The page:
Halloween brings chaos. I don’t know about you, but we were late to buying costumes, early on eating candy, and the squirrels have ripped the faces off our jack-o’-lanterns. That attack has made them much more upsetting to look at — for me. Our toddler loves them, and cries when we don’t let him bring the rotting guts inside.
Young children enjoy a good scare as much as adults do, and every Halloween it is a parent’s sacred duty to give them the willies without also giving them nightmares. Sesame Street has now invested over 50 years in that pursuit, and this list collects 13 of their most creepy, unsettling, and all around spooktacular sketches.
The videos that follow showcase plenty of classic puppetry and a few horror parodies, but Sesame Street is much more than that. I’ve also included a few of the most disquieting cartoons, plus an episode that got yanked from circulation after a deluge of angry letters. And of course, there’s plenty of The Count von Count, who mellowed in recent years but used to have a lot more bite.
Check out all the tricks and treats below. If you’d like, you can also revisit the Exhausted Parent’s Guide to the Top 10 Musical Guests on Sesame Street.
13. Don’t Die in The Crossing Zone (1990)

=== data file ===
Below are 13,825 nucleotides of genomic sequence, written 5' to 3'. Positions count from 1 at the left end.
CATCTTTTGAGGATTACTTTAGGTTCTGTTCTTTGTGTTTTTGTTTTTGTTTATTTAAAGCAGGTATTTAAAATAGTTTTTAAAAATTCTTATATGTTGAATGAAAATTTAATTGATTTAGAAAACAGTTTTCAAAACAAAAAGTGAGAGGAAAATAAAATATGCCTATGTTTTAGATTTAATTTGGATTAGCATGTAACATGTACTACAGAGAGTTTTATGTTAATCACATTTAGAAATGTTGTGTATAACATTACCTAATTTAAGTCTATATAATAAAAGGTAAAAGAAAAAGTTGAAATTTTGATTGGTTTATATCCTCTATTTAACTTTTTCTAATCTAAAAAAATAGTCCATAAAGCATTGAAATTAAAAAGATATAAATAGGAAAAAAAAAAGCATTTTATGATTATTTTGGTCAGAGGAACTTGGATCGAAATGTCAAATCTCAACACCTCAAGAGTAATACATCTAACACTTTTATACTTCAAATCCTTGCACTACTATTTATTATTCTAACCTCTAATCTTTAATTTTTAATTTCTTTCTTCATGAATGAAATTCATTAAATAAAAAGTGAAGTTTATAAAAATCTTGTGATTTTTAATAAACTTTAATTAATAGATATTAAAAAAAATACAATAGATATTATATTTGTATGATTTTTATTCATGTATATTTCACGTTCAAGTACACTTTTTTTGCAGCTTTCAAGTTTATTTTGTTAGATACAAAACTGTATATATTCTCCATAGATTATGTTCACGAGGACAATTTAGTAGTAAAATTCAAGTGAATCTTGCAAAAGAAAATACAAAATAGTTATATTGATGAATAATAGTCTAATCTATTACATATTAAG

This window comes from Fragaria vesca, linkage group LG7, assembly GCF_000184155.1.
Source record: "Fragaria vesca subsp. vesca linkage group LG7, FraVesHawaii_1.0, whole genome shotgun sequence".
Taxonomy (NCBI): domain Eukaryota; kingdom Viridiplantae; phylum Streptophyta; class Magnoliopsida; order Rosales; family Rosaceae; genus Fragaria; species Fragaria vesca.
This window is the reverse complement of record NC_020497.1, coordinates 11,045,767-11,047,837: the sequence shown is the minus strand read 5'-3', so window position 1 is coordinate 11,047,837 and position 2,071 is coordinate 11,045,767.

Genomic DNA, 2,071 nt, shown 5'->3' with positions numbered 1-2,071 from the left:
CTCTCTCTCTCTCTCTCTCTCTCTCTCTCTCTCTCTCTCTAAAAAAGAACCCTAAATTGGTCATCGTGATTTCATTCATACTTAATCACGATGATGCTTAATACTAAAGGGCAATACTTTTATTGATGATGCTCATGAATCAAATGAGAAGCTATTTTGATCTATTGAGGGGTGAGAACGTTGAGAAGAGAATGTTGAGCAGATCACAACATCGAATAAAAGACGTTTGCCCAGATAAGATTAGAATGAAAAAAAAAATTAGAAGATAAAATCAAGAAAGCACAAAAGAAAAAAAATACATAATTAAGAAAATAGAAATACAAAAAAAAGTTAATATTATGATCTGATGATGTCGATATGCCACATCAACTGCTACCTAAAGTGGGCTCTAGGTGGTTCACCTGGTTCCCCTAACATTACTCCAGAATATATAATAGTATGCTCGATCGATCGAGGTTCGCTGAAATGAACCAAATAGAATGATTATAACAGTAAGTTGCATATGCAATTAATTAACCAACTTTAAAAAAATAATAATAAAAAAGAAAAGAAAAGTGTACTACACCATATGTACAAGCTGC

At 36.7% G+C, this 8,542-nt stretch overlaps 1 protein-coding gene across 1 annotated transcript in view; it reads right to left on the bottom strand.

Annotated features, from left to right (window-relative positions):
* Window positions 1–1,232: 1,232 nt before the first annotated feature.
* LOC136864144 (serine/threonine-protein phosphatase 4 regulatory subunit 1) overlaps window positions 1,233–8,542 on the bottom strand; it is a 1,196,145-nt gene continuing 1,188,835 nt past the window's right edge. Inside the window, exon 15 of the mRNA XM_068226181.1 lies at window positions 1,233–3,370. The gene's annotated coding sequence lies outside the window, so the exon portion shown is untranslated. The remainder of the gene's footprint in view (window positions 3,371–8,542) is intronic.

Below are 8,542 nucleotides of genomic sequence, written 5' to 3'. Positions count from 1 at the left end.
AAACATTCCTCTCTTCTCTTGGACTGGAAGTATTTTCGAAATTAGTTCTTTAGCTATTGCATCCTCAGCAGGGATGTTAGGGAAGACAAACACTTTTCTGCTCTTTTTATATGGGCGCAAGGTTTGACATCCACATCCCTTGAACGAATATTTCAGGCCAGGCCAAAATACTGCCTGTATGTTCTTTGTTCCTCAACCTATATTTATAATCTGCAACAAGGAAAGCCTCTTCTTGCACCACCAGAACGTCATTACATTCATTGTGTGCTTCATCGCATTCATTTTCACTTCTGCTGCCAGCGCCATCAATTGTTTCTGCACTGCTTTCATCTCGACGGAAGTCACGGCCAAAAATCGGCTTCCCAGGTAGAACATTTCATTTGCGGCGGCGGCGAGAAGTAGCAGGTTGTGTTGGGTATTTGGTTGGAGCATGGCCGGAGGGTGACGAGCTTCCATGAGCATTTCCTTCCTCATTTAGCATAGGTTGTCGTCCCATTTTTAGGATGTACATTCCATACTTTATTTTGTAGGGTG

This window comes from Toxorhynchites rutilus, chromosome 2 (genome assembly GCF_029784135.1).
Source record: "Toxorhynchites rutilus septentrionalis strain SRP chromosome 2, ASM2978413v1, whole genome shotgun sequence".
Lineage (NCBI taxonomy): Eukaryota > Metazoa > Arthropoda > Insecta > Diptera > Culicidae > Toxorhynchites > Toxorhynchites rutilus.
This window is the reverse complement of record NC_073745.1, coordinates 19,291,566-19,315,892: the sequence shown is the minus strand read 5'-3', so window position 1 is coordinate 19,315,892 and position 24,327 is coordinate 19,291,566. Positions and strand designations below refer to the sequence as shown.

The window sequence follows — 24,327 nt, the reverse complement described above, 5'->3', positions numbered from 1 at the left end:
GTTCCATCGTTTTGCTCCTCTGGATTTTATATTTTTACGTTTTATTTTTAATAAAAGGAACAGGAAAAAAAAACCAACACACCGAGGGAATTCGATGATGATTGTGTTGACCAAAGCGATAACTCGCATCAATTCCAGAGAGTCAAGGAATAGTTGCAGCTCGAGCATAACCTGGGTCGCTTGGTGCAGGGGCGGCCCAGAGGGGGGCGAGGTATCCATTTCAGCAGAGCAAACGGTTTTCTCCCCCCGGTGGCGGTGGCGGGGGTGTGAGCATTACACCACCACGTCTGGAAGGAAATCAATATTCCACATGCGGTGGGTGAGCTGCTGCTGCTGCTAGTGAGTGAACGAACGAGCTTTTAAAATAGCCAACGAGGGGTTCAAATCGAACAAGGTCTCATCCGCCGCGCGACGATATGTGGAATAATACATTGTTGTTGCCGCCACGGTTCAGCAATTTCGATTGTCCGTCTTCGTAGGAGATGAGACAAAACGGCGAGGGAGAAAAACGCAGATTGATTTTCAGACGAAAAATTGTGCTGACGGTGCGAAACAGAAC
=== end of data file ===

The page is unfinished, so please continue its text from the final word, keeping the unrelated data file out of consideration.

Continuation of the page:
“At the end of every street, there’s a special place,” Gordon (Roscoe Orman) says in a Rod Sterling monotone. “A place where horns honk and cars whiz by. At the stoplight up ahead, you have entered ‘The Crossing Zone.’”
This Twilight Zone parody is built around a boy, Jonathan Wilson, who eventually “asks one of my grownup friends to help me,” across the street. Gordon can be Sesame Street‘s most stern character, and he looks the camera dead in the eye as he intones, “Never cross the street alone. Ever.” Combine this message with skin-tingling music, and you might just scare kids into staying on the sidewalk.
12. These Jaws Are Brought to You by the Letter J (1995)
Something lurks beneath the chlorinated waters of this community pool and no amount of shark repellent will keep it away. The “Underwater Letters” series of 1995 is an homage to director Steven Spielberg and the music of John Williams. As strings rise up the scale in a minor key, we see watery images of kids and something getting closer and closer. Suddenly, the letter of the day would rear out of the water. Instead of being devoured, the swimmers would cheer.
The full series ran through the letters E, F, K, N, R, S, W, X, and Y with the same formula, and if you were a kid in 1995, you saw them all. But even if you know what’s coming — even with images of smiling children on a bright sunny day — that theme song combined with those camera angles can’t help but feel like doom.